“The remnants of Mongol’s human obstacles. Clever, smart, innovative. Every corporate fixer was once an entrepreneur cutting into Mongol’s bottom line.” Yellow’s face morphs, the color dripping away until a sleek shiny helmet remains. “Scrappy. Above all, we are scrappy. How else can we fix, fix, fix?”
I step towards Yellow. With each motion, my control over this form slips. When I stand inches away from the helmet, we are identical, two naked machines dressed up in featureless anonymity. By default, faceless and skinless. The words I do not want to form in my mind, but my speakers say, “Fix. Fix. Fix.”
As I watch Yellow backslap the scientist tied to the chair in front of me, I realize I’m beginning to enjoy the senseless violence. Had I always been like this? I’d dissected bugs as a child. I’d picked the organs out of animal after animal while my lab partner puked next to me. I’d smashed a full beer bottle over a man’s head after he’d grabbed my friend’s ass, using her assault as an excuse.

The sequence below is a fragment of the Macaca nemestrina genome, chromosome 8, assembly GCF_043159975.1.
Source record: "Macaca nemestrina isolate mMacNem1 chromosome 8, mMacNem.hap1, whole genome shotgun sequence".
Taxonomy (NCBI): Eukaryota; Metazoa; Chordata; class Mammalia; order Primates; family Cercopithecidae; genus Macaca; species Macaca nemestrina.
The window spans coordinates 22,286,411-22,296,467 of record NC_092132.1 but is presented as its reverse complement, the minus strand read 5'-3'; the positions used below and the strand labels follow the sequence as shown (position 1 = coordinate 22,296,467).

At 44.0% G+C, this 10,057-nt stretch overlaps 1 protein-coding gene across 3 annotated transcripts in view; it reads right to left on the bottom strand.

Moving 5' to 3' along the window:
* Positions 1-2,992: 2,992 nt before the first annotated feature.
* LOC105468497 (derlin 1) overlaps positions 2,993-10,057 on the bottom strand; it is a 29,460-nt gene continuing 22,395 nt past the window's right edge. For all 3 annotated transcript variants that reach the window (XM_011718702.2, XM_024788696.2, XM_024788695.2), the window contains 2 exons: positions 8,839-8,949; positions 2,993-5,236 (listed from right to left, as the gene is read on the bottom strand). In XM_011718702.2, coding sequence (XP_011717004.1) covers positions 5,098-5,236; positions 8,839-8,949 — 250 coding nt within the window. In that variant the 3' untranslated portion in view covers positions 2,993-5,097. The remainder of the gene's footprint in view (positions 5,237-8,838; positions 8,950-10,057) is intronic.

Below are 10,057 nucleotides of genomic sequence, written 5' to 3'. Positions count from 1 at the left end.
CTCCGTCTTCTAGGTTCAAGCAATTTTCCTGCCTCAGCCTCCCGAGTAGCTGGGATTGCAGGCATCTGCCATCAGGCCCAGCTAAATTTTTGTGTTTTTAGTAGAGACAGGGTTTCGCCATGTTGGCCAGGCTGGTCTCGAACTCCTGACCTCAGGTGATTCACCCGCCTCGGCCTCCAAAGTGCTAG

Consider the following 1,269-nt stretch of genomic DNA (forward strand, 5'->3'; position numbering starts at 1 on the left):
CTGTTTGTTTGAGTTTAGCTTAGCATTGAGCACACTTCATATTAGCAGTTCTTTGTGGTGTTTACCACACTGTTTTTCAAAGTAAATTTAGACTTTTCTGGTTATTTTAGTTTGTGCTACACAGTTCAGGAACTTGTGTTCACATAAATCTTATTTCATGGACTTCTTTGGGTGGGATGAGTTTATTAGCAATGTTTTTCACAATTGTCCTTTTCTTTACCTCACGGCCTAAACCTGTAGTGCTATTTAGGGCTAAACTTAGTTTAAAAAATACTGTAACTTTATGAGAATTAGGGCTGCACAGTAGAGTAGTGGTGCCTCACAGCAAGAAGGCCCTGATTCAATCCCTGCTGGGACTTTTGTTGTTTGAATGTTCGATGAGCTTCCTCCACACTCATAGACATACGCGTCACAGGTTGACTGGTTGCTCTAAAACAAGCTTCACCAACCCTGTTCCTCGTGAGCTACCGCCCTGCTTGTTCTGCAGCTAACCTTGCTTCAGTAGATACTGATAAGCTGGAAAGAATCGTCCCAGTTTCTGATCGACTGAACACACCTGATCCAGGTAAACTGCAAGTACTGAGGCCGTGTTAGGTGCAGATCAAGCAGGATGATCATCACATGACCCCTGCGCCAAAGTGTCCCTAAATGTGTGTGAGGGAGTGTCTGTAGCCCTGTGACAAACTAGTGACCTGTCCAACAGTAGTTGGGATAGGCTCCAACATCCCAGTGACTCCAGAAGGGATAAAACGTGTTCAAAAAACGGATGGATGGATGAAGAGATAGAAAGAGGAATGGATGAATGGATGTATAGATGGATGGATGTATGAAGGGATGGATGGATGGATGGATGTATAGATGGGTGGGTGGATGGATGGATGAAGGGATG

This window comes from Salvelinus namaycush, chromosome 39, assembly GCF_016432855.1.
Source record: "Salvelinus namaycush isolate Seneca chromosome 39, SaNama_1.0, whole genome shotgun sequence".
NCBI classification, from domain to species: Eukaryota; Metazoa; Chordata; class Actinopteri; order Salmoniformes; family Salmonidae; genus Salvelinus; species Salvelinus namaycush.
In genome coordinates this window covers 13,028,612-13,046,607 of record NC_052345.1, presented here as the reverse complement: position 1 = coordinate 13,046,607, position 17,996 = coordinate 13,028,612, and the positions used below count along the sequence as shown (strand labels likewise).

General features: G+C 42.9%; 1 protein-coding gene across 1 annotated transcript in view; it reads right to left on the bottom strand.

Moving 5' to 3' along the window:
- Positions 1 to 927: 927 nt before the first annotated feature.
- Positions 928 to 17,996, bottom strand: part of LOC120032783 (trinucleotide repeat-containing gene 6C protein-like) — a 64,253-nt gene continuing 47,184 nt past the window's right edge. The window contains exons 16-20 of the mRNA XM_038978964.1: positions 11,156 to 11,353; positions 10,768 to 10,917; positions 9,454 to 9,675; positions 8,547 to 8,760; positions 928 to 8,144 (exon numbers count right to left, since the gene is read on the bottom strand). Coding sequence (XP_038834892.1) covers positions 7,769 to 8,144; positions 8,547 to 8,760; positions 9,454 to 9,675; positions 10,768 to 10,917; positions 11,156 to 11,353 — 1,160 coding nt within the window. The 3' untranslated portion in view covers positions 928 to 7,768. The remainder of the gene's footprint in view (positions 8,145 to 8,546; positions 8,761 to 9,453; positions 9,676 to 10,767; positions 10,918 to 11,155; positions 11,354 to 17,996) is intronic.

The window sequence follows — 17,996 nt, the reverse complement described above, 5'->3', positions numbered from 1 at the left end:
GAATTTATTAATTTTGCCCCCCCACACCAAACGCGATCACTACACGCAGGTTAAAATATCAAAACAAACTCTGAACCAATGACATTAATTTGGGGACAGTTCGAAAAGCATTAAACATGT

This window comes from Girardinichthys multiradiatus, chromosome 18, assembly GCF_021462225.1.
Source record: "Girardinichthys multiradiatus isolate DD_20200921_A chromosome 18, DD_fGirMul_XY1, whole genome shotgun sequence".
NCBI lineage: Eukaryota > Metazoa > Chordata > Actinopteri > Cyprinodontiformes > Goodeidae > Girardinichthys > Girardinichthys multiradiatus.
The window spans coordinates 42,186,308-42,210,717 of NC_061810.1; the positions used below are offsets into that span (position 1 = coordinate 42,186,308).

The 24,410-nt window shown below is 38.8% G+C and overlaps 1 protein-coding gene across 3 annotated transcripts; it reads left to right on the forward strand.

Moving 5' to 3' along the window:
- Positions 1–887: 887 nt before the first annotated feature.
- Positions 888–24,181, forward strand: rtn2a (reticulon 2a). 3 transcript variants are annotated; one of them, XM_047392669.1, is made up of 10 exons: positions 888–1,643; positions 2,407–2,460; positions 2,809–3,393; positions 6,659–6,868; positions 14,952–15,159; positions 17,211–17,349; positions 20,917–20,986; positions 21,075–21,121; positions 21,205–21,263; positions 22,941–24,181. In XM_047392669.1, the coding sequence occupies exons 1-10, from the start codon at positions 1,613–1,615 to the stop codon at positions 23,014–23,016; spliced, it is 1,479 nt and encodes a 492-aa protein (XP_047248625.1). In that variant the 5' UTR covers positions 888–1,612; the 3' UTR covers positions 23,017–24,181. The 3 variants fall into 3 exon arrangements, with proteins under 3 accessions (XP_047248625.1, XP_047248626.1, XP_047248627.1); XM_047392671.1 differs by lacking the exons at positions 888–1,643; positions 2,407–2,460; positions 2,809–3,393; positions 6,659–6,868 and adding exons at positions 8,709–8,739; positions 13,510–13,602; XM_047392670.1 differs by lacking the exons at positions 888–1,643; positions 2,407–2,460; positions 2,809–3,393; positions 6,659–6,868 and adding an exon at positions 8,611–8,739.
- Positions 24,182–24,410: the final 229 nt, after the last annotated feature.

Perhaps I do enjoy the violence. But I hate weaponizing my mind, even my sadism, for Mongol’s benefit. They made me. To use me. I am a butchered, nondescript reduction of who I used to be. Only my brain remains, hunkering behind my reactor core. The thing pretending to house my brain is still filled with sensors. It would be annoying to replace it—which has happened, once.
Yellow grabs the man’s face and demands his research; I snap back into mission mode. Inside PearCorp’s campus is the worst place to waste brainpower reconstructing my human memories.